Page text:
Personally I have a love/hate relationship with followers... well, more of a love/dismissive relationship. I'm very grateful for people who really like my work, or want to help me get better, but they're fleeting. The moment your work doesn't appeal, they'll move on, people who acted like your friends will treat you like a stranger. Anymore I see followers as a resource to study, to present them with a scenario to see their emotional response. When I started my current comic I didn't create it with an the intention of having an audience, but as a means to vent toxic emotions that were eating at my mind. Because of this the comic's reader base has been interesting, to say the least. It's different depending on the host site I use. (1/2)

mks_monsters at 3:17PM, March 10, 2019

Honestly, I am just grateful to have readers in general. While I aimed it at teenagers, I'm actually flattered that adults read it and love it. I was afraid that people would see it as another Jekyll and Hyde story, but they gave it a chance and love my take.

usedbooks at 1:54PM, March 10, 2019

The reactions to some characters have altered courses a bit. I had a character I intended to kill off (Eric), and my sister was INCREDIBLY UPSET by my plan, so I didn't. She often doesn't like my plot ideas, but that upset her more than any others. I literally created him to kill off. So, it was surprising. I'm sure it happens in so many subtle ways when I create a character people react to. One-offs end up as recurring characters sometimes. It's not directly because of the audience but sometimes their reaction spurs my own interest in the character. For example, a one-off "bad guy" named Zack got an unexpected reaction, so I'm writing him into a key role in my finale.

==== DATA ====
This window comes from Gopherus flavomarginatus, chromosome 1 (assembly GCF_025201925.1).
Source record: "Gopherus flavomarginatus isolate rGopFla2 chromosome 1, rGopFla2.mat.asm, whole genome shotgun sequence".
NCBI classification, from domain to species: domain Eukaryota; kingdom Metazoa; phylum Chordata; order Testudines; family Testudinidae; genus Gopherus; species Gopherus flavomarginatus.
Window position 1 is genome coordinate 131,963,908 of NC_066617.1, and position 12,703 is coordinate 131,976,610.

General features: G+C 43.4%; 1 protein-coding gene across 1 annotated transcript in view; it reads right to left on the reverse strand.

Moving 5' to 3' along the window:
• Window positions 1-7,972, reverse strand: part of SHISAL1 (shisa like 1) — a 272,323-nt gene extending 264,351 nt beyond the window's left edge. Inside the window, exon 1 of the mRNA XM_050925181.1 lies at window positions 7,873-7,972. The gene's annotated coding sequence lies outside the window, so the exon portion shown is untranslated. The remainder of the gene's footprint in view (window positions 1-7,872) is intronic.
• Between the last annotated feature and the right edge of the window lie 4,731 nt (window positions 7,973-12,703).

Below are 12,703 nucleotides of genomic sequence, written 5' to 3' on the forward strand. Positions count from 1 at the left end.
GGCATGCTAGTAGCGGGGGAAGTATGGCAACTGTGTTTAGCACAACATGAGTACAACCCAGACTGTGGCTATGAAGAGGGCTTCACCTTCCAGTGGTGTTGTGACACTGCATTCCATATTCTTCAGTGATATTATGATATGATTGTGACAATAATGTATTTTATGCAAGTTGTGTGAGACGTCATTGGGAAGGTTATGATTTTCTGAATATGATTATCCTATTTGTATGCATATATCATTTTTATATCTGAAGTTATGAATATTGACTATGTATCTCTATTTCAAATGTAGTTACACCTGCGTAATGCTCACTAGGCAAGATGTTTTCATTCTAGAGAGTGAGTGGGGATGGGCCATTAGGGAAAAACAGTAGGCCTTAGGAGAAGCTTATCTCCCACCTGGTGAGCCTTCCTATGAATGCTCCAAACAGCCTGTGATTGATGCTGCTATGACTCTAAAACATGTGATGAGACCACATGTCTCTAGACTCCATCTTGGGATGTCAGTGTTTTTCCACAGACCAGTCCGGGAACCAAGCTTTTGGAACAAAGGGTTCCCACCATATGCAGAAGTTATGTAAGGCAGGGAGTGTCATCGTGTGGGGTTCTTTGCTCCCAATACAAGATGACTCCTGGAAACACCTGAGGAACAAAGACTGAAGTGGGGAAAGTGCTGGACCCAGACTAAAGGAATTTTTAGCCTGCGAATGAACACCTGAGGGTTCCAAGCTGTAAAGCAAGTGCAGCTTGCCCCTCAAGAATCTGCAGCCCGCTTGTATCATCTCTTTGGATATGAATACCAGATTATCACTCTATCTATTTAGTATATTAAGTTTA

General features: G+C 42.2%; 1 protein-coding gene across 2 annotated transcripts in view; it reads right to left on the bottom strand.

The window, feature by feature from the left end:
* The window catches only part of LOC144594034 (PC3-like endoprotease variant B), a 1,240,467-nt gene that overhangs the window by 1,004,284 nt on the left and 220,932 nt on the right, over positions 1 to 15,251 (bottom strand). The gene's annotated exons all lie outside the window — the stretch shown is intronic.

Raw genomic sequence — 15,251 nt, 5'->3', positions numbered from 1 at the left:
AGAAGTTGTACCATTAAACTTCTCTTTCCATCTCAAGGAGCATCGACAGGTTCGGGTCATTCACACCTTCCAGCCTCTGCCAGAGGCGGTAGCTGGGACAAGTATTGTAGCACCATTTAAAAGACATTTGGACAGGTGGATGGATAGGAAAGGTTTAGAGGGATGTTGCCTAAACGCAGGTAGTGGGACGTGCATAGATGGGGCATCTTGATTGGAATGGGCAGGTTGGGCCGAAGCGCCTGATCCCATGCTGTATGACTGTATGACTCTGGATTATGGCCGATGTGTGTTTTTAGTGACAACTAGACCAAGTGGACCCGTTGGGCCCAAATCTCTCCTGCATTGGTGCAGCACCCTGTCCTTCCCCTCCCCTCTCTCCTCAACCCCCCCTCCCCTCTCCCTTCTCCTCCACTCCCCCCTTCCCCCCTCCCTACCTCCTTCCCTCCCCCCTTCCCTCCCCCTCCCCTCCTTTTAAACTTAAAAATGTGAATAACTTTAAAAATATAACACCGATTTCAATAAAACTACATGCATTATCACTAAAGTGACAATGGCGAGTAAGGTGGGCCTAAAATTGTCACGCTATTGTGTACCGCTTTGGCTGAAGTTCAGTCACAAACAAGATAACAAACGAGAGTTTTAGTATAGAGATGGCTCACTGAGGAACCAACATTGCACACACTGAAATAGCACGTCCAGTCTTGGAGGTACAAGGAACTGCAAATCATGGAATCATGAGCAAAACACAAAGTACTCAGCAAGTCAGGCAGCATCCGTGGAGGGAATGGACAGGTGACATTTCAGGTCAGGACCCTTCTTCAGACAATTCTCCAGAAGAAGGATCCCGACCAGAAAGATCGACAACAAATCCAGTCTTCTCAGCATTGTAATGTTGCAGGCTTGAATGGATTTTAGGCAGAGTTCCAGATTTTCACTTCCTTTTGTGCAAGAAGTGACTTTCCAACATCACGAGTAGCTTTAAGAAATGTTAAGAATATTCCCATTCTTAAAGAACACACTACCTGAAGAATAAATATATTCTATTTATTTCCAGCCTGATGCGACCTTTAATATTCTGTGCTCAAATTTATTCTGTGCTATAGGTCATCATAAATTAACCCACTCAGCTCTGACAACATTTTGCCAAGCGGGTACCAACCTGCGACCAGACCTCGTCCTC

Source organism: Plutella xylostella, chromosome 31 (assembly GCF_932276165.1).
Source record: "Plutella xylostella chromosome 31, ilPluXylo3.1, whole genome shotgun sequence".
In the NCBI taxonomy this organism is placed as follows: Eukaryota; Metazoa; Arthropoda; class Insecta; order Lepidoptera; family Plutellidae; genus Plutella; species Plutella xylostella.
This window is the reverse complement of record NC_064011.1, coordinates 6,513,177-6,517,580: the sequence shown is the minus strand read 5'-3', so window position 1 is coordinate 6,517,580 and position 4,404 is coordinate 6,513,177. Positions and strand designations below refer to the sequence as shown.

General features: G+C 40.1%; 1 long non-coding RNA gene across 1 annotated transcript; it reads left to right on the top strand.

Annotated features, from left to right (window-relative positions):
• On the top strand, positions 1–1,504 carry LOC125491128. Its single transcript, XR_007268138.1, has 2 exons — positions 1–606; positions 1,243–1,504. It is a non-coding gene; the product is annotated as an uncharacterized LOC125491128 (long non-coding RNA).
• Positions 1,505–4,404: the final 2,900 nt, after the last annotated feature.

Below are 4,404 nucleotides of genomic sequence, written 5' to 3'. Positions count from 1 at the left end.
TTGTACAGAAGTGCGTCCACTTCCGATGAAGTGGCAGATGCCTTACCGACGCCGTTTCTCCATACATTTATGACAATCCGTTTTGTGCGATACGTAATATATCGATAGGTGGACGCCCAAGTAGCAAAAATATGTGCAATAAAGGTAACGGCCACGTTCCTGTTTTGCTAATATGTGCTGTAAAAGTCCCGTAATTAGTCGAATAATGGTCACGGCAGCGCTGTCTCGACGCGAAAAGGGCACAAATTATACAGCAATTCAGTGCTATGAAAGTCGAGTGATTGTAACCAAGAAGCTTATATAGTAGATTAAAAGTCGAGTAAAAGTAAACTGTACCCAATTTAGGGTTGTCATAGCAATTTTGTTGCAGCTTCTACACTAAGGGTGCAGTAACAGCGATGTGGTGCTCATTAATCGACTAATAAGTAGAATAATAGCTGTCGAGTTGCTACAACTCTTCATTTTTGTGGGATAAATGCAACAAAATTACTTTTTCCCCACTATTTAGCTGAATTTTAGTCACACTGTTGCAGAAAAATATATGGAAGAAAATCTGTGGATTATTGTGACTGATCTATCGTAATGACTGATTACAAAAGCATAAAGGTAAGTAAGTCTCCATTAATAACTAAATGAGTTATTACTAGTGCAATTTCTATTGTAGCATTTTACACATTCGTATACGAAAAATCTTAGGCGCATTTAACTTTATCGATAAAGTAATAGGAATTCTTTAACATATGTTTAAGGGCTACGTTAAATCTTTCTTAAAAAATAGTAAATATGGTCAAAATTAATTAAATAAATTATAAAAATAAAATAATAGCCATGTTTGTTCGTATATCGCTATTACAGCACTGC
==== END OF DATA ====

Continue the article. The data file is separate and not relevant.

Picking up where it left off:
usedbooks at 1:50PM, March 10, 2019

Quite a few years ago, while my "art" was still at its worst, I had a spike of hits. I got curious and used a counter/tracker to trace my hits. It turned out that a blog with a following had posted a link to my comic in a short favorites list. It was an erotic lesbian blog. I didn't get the relation but I was flattered to have the audience. I never sought to appeal to anyone but myself, and I won't. (Although I also find some balance appealing to my favorite sounding boards to some degree.)